Secrets & Rage
Note: The following review goes into detail about the episode. SPOILER ALERT!
Following out from last week’s bomb of an episode (the good kind) in “The Art of War,” this week’s “The Season of the Witch” felt… odd. In its prior entries, The Night Of relied on realistic occurrences to let the story unfold itself subtly. In its fifth episode, the stakes seemed exaggerated and the narrative seemed manufactured.
Alison Crowe’s resignation from Naz’s case opened up the opportunity for Chandra to take the wheel and play partner to John and vice versa. The dichotomy set up in this episode was the police building a case against Naz and the John and Chandra duo building a case for him. This is where the story felt less than authentic given the on-the-nose symmetry with the progress on both sides. For the sake of the story, this was fun to watch, but it felt unattached from the narrative style that preceded it.
This is not to say that the result of what we got wasn’t necessary, though. On the side of Helen Weiss and Sgt. Box, we got the tox screens which revealed an amphetamine (adderall) in Naz’s system, the staged verdict that the cut on his hand was from the knife and the coordinates of his travel that night. On the side of Chandra and John, they got the same tox screen results, blood outside of Andrea’s apartment and Trevor’s true alibi about where he was and with whom he was with that night. The latter team’s revelation led to the reintroduction of Duane Reade, who John impulsively ran after, leaving himself in a possibly deadly situation by the credits.
Naz’s time in prison last week was exhilarating (for the viewer, of course). For two episodes, Freddy’s protection was a mystery in the form it would take, what the consequences would be and how it would change Naz. We got an answer for the trio of inquiries with Naz’s mentor turned attacker beaten and bloodied on the bathroom floor. Given the chance to exact his revenge, Naz gave a little and then, in a state of mind we’ve never before seen him in, Naz gave a lot. With this previously unseen behavior, this does significantly blur the line of whether Naz is innocent. Freddy’s protection in exchange for Naz’s knowledge solely was debunked here, too. Many warned Naz against getting involved with Freddy and the reasoning is ripping through. With Naz now peddling drugs through the prison, the risk of this case ending abruptly because of it is rising to a threatening level.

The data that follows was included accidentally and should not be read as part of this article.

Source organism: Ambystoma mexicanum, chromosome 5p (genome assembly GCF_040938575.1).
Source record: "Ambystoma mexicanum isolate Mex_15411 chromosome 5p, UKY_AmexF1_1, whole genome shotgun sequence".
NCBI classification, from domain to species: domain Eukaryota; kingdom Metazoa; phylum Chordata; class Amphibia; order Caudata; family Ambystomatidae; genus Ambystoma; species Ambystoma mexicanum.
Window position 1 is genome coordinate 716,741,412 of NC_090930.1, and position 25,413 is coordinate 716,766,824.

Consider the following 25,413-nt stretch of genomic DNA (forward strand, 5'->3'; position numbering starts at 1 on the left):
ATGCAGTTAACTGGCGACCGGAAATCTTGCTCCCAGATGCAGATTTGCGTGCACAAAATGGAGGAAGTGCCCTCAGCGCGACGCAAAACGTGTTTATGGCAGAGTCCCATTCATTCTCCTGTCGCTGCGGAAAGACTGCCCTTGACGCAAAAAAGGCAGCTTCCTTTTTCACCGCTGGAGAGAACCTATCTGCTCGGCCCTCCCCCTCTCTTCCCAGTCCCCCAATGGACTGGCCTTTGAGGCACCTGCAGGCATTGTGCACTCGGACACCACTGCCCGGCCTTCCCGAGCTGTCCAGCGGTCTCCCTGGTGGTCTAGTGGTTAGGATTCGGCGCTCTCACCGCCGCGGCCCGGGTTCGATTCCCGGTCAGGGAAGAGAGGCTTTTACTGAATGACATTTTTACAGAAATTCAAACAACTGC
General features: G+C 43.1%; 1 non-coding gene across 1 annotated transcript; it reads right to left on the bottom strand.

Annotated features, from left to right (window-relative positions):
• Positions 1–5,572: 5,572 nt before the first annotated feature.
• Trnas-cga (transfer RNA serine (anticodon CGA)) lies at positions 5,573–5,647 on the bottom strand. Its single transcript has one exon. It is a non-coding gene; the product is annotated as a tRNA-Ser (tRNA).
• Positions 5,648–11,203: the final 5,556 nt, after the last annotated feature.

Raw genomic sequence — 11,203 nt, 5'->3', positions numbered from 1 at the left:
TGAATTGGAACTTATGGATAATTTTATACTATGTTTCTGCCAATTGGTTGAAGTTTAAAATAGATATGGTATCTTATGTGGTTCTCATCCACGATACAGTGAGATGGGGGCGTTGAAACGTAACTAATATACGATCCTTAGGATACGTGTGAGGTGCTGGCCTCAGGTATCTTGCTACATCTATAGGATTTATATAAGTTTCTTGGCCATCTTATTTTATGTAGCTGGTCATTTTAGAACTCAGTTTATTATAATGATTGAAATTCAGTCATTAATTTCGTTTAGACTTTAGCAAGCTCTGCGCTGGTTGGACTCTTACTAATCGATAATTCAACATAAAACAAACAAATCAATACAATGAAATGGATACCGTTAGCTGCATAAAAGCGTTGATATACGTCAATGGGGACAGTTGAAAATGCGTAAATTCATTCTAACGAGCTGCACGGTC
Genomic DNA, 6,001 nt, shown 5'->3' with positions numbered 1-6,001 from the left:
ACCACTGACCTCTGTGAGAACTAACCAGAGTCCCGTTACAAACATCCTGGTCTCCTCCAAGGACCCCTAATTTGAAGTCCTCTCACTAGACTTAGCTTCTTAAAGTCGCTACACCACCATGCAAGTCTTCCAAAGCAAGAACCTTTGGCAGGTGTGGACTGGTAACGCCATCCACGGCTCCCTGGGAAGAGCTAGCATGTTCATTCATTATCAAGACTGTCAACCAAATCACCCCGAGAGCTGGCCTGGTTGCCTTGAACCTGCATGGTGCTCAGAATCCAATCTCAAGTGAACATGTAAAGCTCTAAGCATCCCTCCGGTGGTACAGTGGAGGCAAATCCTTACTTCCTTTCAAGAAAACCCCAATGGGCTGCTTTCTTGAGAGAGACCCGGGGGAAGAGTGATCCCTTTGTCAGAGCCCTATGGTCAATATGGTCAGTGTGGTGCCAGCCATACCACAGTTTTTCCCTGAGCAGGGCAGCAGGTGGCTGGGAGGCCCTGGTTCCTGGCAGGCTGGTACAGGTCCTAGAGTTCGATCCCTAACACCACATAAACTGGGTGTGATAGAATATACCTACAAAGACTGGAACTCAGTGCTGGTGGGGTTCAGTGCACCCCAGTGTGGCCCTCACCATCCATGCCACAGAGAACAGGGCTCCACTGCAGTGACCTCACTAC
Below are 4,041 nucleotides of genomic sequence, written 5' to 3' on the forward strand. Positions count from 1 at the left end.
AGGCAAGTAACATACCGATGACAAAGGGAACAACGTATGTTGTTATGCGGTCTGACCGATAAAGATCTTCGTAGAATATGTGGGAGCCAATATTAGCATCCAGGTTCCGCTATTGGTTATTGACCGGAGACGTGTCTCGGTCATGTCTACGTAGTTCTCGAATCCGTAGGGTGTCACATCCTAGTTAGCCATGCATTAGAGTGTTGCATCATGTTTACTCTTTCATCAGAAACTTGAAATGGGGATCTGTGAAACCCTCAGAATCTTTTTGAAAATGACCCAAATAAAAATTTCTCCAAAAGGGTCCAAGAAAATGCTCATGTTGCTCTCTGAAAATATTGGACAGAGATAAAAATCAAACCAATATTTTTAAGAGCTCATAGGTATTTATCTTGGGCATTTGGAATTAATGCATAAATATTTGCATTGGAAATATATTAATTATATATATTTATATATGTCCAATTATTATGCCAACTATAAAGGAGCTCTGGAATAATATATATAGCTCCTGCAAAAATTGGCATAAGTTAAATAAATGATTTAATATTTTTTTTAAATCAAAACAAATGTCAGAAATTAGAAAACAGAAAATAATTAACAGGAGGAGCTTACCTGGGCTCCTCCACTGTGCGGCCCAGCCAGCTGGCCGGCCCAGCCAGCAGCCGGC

“The Season of the Witch” gave us a look at some detective work from veterans in Weiss and Box and from unlikely heroes in John and Chandra. Each side has some ammo for use against the other, and this episode told a great tale in both sides working to do so. We may have ended on a scary note, but this episode had a noticeably poppier feel, featuring characters who are prime for comedies in the snide Saul the Pharmacist, the voyeur-happy Dr. Katz and the nonchalant M.E. Harry Chester. This didn’t distract from the grim situation afoot, with Freddy using Naz more and more, Naz showing a nastier side and John getting stuck in a dire situation.
Did Naz anger make you question his innocence? How great is the John/Chandra team up? Tweet me @NerdDot. Also, be sure to follow us @YouNerded for more ‘The Night Of’ reviews.
*We do not comment on anything relating to previews for the next episode and beyond.
The Night Of: “The Call of the Wild” Review
Vice Principals: “The Foundation of Learning” Review
The Night Of: “Ordinary Death” Review
Joe Hill’s ‘The Fireman’ Review
How Speedrunning Changed My Perception of Games
Vice Principals: “Circles” Review
The Night Of: “Samson and Delilah” Review
‘Batman: The Killing Joke’ Review
Vice Principals: “Run for the Money” Review
The Night Of: “The Season of the Witch” Review